Nigerian banks and businesses are making an easy target for hackers, with 97 percent of organizations yet to obtain crucial full proof virtualisation technology, further adding to concerns about cybercrime in the West African country.
Experts warn that the failure by businesses to protect their own systems from hackers could have dire consequences for the country’s economy, especially the banking sector.
Tim Pearson, chief architect at global IT security firm Wini Group, disclosed the figures at the Nigerian Digital Agenda breakfast held in Lagos at the weekend. He said businesses that did not protect themselves could lose 50 percent of their revenues because of the lack of protection.
“Right now, only about three per cent of companies here are virtualised, they are wasting a lot of money,” he said. “I can make you more secure today with virtual technology than you ever have with physical technology and I proved it with a forum we had with bankers.”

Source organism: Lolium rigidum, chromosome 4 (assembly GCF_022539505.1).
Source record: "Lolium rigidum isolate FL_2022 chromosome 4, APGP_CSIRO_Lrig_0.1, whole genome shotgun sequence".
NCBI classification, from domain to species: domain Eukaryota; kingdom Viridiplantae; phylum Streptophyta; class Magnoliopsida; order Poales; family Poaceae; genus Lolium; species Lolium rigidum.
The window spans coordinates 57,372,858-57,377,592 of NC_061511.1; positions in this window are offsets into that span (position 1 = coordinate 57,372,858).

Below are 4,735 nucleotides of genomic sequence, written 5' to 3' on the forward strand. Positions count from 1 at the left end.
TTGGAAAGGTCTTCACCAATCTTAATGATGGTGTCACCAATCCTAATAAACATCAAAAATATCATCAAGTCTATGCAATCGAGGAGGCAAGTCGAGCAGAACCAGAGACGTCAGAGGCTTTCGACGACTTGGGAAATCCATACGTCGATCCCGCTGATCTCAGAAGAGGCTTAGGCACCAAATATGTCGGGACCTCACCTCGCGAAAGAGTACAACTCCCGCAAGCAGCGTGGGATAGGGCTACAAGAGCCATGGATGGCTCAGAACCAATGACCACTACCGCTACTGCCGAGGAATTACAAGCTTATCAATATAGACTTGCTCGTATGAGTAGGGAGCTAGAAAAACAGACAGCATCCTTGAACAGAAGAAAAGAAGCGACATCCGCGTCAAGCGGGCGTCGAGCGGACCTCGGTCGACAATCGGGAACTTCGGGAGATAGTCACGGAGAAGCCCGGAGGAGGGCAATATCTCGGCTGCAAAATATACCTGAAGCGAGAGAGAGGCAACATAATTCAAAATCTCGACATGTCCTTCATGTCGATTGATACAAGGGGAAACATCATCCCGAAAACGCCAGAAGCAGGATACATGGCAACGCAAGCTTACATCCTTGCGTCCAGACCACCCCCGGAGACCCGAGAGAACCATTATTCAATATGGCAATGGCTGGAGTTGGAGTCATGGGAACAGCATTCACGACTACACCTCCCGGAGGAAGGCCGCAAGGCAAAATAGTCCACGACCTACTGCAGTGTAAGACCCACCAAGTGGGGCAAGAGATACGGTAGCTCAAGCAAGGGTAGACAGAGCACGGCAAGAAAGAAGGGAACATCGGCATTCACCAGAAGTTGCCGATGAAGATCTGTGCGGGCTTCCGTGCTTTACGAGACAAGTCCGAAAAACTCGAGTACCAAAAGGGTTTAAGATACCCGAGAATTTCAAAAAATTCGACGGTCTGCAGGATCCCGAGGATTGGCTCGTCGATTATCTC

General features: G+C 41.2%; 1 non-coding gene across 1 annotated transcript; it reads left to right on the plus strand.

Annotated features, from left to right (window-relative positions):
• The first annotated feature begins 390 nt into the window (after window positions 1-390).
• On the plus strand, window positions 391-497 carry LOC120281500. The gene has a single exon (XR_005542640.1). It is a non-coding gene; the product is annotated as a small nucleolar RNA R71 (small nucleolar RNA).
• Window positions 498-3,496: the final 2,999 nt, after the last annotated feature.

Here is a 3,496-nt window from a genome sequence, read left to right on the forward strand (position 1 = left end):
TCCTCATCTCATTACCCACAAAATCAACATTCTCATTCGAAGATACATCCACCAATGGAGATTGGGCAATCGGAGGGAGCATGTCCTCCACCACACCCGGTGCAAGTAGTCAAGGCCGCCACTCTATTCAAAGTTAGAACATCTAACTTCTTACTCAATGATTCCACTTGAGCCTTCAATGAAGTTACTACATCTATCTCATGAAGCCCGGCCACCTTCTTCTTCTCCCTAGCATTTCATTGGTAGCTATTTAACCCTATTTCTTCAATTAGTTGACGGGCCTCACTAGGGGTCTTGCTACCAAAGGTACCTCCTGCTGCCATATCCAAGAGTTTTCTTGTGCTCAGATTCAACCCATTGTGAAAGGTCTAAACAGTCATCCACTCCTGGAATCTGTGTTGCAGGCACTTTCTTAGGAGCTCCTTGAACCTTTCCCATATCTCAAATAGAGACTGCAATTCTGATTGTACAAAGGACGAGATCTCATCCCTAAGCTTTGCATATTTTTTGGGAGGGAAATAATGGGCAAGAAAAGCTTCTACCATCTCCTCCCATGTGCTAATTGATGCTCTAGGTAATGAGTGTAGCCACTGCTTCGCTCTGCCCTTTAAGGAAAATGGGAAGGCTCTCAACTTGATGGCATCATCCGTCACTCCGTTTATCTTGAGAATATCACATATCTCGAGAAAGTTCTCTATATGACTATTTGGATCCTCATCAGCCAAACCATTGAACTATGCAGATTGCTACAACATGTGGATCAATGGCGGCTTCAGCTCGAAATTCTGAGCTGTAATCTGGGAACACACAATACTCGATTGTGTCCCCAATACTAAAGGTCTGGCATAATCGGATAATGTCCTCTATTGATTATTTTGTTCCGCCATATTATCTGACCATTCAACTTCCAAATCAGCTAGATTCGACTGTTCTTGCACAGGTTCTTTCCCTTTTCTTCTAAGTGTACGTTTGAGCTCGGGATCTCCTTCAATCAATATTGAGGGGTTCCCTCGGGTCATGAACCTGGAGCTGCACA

He said that the terabytes of bandwidths available courtesy of the Main One, Glo 1 and WACS cables provided the perfect opportunity for virtualising business operations.
“It is like water everywhere yet there is no drop to drink because you don’t have the last mile to bring it in,” Pearson said. “We can save over 50 percent in human capital, electrical resources and move to the cloud. To be virtualised, you must educate your people.”
There have already been calls for Nigeria to deal with its cybercrime problem, with the opposition All Nigeria Peoples Party (ANPP) condemning the government for having yet to outlaw such crimes.
ANPP national publicity secretary Emma Eneukwu said Nigerians are now afraid that the cybercriminals may frustrate the ongoing cashless policy of the nation’s apex bank – the Central Bank of Nigeria (CBN), and called on the government to legislate against cybercrimes.
ICT stakeholders have also criticised the failure of the government to enact such a law, with the Nigerian Cybercrime Working Group saying it drafted such legislation eight years ago, but to no avail.
Other African countries have been more active in fighting hackers. East African countries will this year form a partnership for fighting cybercrimes in the region, with the permanent secretary at Kenya’s Ministry of Information and Communications saying: “We need to come up with a universal platform to tackle cyber security. As East Africans, let’s work as a team in dealing with cyber threats at national and regional levels.”